[cap-talk] Authority vs. Information Flow
daw at cs.berkeley.edu
Sun Feb 17 20:50:27 EST 2008
Toby Murray writes:
>On Sun, 2008-02-17 at 10:43 -0800, David Wagner wrote:
>> I don't think this situation is analogous to "Will Bob see the
>> light?" The reason is that the caller of Carol gets to control
>> the contents of what Carol writes into the file.
>I don't see how this matters. (This obviously hints that I don't
>understand your argument. I hope to rectify this.)
In the "Will Bob see the light turn on" situation, whether Alice or
Dave is the first one to actually push the button makes no observable
difference. Bob can't distinguish between those two cases.
In the "Who writes to the file" situation, whether Alice or Dave is
the first to trigger the write to the file does make an observable
difference. You can potentially distinguish between the two by looking
at the contents of the file.
Therefore, the two situations have some relevant differences.
>But the CSP process I gave didn't model *what* was written to the file.
>Hence, it cannot make these sorts of distinctions.
Well, I'd call that a flaw of the model. I'd suggest that if we get
misleading conclusions about whether Alice has the authority, maybe
it's because of flaws in the model, not because of problems with my
notion of authority. If we correct the flaw in the model, then I think
my notion of authority does not generate misleading conclusions about
>I hope that we would not need to get into this level of detail to
>accurately capture authority.
We don't need to get into that level of detail to draw conservative
upper bounds on authority, but if we want to calculate authority exactly
(not just an approximation or upper bound on it), then in this case I
think these subtle details affect the outcome.
>From what I gather you're saying:
>In a system of Alice and Bob, Alice can affect Bob (via the light).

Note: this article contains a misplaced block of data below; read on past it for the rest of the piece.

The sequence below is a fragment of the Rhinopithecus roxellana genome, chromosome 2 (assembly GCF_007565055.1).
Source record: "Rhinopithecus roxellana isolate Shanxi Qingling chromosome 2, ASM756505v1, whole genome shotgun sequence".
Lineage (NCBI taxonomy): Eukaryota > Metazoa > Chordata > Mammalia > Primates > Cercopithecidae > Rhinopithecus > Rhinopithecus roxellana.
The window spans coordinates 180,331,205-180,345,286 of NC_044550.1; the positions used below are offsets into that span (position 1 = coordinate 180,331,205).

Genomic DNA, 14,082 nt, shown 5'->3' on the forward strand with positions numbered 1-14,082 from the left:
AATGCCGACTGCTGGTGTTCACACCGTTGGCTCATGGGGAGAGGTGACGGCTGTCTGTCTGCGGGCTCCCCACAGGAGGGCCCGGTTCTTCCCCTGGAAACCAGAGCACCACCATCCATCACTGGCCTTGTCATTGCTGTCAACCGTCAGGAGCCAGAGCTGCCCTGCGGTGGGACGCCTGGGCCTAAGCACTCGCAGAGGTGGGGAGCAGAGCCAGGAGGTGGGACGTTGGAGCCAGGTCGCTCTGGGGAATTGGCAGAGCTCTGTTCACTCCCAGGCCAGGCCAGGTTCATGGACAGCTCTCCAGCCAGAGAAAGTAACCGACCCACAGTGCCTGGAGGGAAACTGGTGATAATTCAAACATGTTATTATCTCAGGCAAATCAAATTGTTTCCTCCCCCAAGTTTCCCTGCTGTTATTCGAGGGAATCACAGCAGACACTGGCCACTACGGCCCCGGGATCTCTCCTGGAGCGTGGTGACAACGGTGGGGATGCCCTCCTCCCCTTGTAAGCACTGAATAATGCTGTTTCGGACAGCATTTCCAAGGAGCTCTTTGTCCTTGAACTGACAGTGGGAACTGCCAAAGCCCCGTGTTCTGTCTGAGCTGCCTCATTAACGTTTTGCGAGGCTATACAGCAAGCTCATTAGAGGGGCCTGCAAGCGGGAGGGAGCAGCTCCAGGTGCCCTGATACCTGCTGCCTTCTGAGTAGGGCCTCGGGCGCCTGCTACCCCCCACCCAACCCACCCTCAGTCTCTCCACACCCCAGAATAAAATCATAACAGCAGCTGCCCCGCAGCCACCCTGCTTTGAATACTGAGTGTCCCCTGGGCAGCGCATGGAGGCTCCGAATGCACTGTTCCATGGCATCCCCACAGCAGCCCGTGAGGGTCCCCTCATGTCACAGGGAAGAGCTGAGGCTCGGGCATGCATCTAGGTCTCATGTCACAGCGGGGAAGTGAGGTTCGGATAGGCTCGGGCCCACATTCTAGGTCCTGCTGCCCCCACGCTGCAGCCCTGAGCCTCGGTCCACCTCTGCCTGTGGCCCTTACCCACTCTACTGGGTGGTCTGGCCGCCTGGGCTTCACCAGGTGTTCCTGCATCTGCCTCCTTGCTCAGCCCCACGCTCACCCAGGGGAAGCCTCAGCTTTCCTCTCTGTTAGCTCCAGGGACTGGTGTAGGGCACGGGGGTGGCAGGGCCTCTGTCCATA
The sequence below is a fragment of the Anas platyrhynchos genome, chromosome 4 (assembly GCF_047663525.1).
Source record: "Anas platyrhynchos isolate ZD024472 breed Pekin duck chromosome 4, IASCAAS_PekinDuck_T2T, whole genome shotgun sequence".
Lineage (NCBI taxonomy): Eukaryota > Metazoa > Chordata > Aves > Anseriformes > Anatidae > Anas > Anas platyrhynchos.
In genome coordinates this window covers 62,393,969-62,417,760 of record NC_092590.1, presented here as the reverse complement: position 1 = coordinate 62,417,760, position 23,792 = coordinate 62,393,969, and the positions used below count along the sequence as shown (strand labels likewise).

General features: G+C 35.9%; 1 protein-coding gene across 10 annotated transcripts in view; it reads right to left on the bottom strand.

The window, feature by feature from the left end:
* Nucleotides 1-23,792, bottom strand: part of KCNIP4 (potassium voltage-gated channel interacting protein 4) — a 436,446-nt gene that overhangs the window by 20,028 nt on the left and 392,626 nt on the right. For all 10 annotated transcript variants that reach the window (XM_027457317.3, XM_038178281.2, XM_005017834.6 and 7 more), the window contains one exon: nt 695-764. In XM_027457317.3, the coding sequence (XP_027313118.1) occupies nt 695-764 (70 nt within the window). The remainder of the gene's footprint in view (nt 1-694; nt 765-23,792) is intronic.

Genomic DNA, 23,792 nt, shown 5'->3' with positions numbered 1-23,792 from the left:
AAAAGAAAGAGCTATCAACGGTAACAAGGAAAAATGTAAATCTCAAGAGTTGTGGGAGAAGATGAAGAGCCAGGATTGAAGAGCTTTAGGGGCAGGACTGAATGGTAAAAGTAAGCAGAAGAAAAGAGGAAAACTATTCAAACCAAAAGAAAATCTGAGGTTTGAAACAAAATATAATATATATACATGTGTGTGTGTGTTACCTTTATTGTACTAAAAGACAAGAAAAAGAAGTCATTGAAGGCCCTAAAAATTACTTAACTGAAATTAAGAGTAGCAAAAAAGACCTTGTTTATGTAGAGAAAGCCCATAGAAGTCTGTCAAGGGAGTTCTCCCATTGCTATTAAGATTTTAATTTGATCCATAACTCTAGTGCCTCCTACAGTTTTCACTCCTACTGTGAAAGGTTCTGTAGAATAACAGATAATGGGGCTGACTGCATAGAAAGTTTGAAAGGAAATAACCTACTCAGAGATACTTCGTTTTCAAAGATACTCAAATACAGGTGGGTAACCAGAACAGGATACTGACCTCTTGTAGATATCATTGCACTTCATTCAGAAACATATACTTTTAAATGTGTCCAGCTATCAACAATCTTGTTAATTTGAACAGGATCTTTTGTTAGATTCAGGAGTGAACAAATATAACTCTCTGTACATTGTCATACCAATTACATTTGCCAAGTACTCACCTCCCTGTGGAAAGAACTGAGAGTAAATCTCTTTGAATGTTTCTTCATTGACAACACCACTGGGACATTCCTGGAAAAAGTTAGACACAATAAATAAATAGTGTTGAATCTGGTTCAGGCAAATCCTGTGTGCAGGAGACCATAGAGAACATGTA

>In a system of Alice, Dave and Bob, Alice can no longer affect Bob (via
>the light) because the scenarios in which she does, and does not, act
>cannot be distinguished (by Bob).
>The fundamental problem I have here is that the addition of a another
>subject that cannot affect Alice in any way has *reduced* her
>Let's assume that neither Alice nor Dave should be able to cause Bob to
>see the light turn on -- that Bob seeing the light turn on is a "bad"
>thing, Now this "bad" thing can be precipitated (weasel word to avoid
>saying "caused") by both Alice and Dave, since Alice and Dave can both
>push the button. By your definition, we would conclude that this system
>is still secure, since neither of them can cause the light to turn on.
I think I see where the apparent paradox is coming from. It
looks like neither Alice nor Dave has the authority to cause the
light to turn on, yet turn on it does.
But I'd frame it another way. I think that authority depends upon
where we draw the boundary around what part of the system we're
analyzing and what is left unanalyzed -- i.e., what part of the system
we consider fixed and what part we consider "free to change".
There are four cases:
(i) Dave if fixed and Alice can be changed. (i.e., we've examined
the code of Dave but not the code of Alice)
(ii) Alice is fixed and Dave can be changed. (i.e., we've examined
the code of Alice but not Dave)
(iii) Neither Alice nor Dave is fixed. (i.e., we haven't looked
at the code of either of them)
(iv) Both Alice and Dave's behavior is fixed. (i.e., we've
examined both of their code)
In case (iv), I'm not sure it makes sense to even talk about
authority. What will happen, will happen; there is no room for
any other alternative.
In case (iii), both Alice and Dave have authority to turn on the
It's cases (i) and (ii) where it gets tricky. In case (i), I'd
say Alice doesn't seem to have the authority, since no matter what
she does, the light will be turned on either way. In case (ii),
I'd say Dave doesn't seem to have the authority, since no matter what
he does, the light will be turned on either way.
This illustrates that, if you accept my notion of authority, then
the amount of authority depends upon what parts of the system we
consider fixed and what we don't. Is that too weird to be useful?
Am I thinking about this in the wrong way? I don't know. That's
why it would be nice to have a good definition of authority that we
can all agree upon. It's hard to see what that would look like, though.
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